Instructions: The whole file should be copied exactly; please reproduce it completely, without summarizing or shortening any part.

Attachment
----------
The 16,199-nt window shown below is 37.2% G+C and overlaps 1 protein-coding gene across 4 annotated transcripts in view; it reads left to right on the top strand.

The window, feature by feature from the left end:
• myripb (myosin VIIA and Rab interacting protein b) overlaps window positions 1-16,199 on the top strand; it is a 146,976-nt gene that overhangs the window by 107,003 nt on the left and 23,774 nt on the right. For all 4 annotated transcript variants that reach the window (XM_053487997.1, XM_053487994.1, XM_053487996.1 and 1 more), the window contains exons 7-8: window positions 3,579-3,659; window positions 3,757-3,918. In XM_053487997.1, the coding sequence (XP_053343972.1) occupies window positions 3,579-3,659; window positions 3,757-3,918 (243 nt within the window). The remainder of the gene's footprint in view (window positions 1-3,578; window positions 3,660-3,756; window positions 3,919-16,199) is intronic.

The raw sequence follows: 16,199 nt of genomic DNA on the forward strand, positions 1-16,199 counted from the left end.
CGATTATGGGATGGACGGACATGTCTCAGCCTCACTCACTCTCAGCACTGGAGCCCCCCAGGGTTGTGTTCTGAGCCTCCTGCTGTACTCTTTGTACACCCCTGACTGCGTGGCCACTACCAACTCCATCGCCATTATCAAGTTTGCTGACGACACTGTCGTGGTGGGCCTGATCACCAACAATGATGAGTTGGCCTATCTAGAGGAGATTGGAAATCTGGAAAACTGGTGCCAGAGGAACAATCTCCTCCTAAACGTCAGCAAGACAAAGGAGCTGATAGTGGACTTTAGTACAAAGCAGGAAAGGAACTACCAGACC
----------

The 16,199-nt window shown below is 37.2% G+C and overlaps 1 protein-coding gene across 4 annotated transcripts in view; it reads left to right on the top strand.

The window, feature by feature from the left end:
• myripb (myosin VIIA and Rab interacting protein b) overlaps window positions 1-16,199 on the top strand; it is a 146,976-nt gene that overhangs the window by 107,003 nt on the left and 23,774 nt on the right. For all 4 annotated transcript variants that reach the window (XM_053487997.1, XM_053487994.1, XM_053487996.1 and 1 more), the window contains exons 7-8: window positions 3,579-3,659; window positions 3,757-3,918. In XM_053487997.1, the coding sequence (XP_053343972.1) occupies window positions 3,579-3,659; window positions 3,757-3,918 (243 nt within the window). The remainder of the gene's footprint in view (window positions 1-3,578; window positions 3,660-3,756; window positions 3,919-16,199) is intronic.

The raw sequence follows: 16,199 nt of genomic DNA on the forward strand, positions 1-16,199 counted from the left end.
CGATTATGGGATGGACGGACATGTCTCAGCCTCACTCACTCTCAGCACTGGAGCCCCCCAGGGTTGTGTTCTGAGCCTCCTGCTGTACTCTTTGTACACCCCTGACTGCGTGGCCACTACCAACTCCATCGCCATTATCAAGTTTGCTGACGACACTGTCGTGGTGGGCCTGATCACCAACAATGATGAGTTGGCCTATCTAGAGGAGATTGGAAATCTGGAAAACTGGTGCCAGAGGAACAATCTCCTCCTAAACGTCAGCAAGACAAAGGAGCTGATAGTGGACTTTAGTACAAAGCAGGAAAGGAACTACCAGACC